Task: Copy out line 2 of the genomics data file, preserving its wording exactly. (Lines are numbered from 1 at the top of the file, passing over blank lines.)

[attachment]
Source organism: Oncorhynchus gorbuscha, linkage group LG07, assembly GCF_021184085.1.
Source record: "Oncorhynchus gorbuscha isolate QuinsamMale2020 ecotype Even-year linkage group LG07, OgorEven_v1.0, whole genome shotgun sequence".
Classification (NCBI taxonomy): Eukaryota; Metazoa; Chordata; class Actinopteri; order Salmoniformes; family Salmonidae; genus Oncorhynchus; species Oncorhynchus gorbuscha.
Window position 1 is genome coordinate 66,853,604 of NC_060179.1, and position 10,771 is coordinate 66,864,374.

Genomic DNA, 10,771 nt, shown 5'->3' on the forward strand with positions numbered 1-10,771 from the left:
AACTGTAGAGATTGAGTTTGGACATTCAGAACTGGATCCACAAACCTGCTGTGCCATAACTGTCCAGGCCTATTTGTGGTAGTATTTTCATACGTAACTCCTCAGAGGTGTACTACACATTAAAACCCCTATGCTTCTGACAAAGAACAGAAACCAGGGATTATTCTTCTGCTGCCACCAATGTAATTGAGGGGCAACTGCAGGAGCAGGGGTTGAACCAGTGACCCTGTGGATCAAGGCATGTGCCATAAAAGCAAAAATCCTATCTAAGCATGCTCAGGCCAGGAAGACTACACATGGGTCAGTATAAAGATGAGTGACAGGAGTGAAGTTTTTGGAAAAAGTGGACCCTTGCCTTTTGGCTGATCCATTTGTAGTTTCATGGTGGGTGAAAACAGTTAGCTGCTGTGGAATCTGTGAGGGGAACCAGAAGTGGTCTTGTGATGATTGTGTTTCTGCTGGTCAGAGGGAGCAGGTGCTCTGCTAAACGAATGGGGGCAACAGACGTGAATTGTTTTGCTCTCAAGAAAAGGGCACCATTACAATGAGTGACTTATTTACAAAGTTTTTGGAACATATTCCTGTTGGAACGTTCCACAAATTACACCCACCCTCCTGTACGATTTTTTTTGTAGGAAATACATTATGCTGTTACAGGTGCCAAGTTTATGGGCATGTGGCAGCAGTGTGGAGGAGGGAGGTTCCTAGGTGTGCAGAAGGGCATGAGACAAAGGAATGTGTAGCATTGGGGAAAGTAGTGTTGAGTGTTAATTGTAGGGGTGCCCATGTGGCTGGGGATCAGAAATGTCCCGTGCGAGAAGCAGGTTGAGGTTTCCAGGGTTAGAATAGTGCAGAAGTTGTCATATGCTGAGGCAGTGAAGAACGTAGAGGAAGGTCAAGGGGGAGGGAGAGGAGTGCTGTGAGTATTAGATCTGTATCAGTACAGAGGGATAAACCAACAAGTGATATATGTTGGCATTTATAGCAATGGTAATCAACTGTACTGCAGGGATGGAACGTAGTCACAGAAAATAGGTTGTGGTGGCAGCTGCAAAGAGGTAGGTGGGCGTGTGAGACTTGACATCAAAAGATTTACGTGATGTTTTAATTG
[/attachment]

Source record: "Oncorhynchus gorbuscha isolate QuinsamMale2020 ecotype Even-year linkage group LG07, OgorEven_v1.0, whole genome shotgun sequence".